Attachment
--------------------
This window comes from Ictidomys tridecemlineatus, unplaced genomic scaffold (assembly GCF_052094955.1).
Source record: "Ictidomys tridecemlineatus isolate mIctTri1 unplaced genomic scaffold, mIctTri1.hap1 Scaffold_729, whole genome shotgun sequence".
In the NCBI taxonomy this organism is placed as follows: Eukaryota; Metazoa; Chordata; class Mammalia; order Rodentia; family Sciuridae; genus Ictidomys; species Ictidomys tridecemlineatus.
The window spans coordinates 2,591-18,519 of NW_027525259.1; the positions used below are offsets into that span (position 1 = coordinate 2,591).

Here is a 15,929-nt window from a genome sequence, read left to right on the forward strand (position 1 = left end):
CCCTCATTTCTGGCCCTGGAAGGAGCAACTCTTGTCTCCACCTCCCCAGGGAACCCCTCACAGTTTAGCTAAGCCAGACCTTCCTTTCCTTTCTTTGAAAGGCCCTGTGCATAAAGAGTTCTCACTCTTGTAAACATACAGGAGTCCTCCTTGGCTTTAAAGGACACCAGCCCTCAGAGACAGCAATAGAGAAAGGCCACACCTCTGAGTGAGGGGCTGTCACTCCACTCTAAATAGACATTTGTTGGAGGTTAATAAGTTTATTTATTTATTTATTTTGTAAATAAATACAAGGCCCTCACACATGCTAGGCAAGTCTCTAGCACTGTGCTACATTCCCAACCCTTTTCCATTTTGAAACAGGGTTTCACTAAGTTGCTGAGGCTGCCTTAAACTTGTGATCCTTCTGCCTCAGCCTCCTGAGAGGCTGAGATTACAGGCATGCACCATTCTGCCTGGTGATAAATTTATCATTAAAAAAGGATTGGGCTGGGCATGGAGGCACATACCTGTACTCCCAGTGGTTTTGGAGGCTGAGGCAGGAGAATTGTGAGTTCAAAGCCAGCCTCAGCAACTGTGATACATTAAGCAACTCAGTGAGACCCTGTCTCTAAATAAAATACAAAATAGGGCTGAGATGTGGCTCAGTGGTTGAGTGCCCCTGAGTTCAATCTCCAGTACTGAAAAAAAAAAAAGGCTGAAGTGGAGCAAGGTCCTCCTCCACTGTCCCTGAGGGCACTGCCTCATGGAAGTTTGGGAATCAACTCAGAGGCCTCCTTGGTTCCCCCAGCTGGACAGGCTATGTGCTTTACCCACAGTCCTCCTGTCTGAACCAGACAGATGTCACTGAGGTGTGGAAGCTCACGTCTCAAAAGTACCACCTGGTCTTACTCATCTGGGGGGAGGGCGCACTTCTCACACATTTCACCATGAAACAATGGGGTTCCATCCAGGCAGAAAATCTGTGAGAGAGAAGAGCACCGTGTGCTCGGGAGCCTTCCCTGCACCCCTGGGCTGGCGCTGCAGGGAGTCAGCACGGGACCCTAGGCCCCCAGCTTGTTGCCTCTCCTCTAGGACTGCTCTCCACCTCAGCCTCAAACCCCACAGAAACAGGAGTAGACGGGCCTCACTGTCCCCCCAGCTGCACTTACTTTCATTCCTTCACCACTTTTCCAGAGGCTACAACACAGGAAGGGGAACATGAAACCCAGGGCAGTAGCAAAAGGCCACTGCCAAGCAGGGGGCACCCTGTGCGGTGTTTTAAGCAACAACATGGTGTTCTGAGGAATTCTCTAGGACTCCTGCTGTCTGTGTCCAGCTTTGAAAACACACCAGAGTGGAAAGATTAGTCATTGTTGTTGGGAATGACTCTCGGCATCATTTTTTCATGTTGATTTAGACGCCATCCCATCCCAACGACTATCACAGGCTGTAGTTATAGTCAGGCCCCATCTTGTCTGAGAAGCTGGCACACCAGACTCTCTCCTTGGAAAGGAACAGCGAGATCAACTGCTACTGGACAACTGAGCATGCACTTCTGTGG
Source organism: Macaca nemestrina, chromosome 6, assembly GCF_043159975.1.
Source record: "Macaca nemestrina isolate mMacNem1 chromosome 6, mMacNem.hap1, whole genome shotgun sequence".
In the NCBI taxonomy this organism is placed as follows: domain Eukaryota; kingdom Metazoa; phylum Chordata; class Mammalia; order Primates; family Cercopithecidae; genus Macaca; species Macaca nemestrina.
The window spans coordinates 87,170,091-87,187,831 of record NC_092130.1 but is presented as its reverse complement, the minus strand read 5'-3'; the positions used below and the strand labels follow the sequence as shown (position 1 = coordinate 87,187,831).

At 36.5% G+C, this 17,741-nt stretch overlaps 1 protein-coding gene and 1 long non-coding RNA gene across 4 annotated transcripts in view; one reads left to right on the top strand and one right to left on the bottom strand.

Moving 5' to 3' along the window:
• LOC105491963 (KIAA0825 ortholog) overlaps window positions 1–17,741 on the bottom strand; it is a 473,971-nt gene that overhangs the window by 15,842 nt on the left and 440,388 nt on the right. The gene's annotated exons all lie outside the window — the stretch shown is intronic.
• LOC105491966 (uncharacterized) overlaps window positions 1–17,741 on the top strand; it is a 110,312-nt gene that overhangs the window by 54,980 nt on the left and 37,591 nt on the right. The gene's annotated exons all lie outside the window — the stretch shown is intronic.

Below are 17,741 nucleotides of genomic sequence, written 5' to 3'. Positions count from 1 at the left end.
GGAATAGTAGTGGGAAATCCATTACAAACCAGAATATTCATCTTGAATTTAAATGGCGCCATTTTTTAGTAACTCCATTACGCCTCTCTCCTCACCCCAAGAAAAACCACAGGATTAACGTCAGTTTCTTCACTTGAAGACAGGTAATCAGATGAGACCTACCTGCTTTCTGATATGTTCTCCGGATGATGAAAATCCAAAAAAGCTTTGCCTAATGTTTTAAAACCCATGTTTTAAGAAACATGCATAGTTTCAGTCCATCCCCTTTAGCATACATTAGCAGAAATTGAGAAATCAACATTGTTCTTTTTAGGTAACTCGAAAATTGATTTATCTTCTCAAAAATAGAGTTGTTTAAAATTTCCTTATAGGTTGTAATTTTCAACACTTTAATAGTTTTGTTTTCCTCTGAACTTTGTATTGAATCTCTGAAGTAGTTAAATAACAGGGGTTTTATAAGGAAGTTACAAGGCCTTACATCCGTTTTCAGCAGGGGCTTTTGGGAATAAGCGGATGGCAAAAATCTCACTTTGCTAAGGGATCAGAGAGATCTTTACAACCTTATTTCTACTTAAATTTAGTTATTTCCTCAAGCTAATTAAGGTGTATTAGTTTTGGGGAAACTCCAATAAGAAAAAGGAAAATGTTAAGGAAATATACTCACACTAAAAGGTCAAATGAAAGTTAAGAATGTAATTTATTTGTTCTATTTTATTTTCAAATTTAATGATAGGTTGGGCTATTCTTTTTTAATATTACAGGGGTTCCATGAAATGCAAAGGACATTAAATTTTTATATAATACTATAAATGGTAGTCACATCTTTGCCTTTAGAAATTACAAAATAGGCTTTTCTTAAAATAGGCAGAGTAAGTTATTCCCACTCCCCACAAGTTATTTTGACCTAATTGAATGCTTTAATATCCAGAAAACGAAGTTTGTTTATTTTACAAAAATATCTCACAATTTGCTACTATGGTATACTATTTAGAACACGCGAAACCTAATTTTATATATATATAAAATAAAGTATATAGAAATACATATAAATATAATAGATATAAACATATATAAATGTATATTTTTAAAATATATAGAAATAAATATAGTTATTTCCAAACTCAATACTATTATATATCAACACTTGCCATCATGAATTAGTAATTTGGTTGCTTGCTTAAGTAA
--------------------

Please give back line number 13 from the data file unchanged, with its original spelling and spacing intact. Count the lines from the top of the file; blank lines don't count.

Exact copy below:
• LOC105491963 (KIAA0825 ortholog) overlaps window positions 1–17,741 on the bottom strand; it is a 473,971-nt gene that overhangs the window by 15,842 nt on the left and 440,388 nt on the right. The gene's annotated exons all lie outside the window — the stretch shown is intronic.